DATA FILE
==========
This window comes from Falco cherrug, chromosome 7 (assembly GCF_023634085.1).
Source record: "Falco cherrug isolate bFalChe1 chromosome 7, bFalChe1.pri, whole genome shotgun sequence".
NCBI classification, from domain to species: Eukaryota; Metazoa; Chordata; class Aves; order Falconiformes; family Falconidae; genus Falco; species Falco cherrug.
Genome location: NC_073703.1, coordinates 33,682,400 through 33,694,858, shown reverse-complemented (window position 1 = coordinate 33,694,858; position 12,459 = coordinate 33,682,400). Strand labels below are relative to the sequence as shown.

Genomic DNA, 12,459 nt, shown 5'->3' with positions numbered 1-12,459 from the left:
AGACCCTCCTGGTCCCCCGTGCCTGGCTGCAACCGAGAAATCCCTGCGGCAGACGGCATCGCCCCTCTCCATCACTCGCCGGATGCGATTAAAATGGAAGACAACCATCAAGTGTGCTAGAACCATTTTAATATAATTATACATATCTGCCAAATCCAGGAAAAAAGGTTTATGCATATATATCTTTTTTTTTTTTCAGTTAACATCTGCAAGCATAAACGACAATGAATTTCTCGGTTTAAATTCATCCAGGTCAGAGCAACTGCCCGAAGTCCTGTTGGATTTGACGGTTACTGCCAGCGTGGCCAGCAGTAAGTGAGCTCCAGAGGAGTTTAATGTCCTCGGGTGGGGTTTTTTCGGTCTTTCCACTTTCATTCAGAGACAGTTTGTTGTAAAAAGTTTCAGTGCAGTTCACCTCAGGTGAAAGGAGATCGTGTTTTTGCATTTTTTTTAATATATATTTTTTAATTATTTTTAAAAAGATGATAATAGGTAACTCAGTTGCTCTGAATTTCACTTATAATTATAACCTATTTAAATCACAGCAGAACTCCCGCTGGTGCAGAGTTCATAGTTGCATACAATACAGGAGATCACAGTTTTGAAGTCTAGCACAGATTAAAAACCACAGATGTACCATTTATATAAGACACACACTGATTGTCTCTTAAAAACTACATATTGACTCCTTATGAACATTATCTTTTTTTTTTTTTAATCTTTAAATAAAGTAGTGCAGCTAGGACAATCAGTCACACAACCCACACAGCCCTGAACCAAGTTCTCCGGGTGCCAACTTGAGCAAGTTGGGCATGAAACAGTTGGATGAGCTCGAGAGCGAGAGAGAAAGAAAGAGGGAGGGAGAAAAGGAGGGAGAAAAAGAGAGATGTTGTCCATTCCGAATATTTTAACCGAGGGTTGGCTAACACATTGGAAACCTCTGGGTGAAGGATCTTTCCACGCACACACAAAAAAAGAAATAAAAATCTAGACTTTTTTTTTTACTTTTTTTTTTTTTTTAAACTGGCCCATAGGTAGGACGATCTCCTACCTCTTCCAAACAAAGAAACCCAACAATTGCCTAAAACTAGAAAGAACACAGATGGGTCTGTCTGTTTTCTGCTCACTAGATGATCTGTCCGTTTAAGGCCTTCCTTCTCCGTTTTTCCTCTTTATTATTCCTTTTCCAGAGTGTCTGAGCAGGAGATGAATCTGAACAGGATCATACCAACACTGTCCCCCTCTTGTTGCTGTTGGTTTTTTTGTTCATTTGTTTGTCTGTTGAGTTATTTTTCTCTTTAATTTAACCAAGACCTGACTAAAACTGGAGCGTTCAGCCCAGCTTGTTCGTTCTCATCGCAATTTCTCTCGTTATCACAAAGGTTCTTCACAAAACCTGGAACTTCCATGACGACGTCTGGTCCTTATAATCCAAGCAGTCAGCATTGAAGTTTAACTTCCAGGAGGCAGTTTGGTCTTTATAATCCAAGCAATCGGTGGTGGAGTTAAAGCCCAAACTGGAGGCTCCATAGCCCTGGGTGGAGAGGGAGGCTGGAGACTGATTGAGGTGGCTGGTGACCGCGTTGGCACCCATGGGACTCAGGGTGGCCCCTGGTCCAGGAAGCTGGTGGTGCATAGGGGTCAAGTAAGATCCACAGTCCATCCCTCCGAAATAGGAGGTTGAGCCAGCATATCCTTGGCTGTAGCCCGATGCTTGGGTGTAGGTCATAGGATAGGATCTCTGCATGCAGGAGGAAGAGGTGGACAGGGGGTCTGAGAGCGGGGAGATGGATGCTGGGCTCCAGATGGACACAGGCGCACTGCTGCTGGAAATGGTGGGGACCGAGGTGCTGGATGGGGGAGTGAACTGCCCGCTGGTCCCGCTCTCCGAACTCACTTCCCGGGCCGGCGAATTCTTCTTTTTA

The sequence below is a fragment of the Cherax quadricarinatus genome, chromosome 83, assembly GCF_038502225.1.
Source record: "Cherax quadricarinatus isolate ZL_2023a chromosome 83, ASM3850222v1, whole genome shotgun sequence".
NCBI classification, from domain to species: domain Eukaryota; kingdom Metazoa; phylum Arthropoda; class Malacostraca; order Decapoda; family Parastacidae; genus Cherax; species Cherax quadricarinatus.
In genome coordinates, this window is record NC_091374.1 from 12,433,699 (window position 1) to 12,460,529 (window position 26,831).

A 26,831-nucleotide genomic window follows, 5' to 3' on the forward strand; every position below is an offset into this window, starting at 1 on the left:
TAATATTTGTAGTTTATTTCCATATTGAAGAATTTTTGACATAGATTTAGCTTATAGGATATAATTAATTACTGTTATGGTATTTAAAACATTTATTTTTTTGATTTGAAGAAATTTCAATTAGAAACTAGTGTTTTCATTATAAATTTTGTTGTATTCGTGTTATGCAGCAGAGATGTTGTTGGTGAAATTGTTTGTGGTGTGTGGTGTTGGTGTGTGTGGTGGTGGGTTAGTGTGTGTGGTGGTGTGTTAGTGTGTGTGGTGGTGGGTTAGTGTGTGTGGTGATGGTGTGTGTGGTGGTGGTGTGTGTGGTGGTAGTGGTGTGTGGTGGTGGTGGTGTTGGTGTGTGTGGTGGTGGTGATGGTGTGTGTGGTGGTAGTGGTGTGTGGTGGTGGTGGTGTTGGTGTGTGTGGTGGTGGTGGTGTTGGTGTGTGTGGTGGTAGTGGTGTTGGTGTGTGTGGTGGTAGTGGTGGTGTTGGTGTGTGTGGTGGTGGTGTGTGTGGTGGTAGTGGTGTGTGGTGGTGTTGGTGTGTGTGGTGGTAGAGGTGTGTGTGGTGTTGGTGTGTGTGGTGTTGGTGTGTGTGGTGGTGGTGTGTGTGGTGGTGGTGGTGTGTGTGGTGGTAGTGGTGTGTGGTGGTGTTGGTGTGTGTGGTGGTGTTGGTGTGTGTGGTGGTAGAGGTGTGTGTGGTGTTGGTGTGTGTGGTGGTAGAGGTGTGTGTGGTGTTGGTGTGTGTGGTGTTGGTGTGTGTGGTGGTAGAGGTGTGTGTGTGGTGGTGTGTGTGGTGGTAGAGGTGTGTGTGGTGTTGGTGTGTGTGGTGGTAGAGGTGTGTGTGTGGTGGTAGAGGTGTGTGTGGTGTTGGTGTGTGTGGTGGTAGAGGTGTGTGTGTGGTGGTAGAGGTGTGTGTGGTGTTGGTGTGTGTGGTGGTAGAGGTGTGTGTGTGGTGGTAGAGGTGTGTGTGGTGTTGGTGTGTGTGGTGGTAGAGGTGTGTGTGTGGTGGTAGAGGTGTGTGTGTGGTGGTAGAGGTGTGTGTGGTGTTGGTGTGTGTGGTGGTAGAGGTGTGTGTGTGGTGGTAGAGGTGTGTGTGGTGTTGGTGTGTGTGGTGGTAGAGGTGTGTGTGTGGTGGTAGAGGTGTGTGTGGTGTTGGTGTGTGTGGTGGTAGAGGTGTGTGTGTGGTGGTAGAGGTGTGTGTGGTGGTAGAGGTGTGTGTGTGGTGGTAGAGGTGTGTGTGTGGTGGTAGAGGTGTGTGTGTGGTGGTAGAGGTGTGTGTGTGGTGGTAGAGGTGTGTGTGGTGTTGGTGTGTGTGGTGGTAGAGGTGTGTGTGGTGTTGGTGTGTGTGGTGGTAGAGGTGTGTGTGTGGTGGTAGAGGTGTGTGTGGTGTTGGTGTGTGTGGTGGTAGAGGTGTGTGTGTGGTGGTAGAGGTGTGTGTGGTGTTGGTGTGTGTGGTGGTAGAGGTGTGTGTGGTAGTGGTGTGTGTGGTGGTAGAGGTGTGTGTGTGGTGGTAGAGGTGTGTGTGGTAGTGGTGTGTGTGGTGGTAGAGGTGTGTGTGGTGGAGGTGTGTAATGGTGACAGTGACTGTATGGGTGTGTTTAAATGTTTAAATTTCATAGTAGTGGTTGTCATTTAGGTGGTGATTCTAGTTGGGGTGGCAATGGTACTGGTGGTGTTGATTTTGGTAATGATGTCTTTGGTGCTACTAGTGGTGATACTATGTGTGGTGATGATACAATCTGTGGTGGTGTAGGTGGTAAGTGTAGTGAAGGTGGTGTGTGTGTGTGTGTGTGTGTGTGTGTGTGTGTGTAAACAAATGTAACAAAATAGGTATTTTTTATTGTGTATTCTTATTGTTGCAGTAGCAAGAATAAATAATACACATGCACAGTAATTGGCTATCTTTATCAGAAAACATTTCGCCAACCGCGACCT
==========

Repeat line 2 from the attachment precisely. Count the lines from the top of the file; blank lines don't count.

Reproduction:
Source record: "Falco cherrug isolate bFalChe1 chromosome 7, bFalChe1.pri, whole genome shotgun sequence".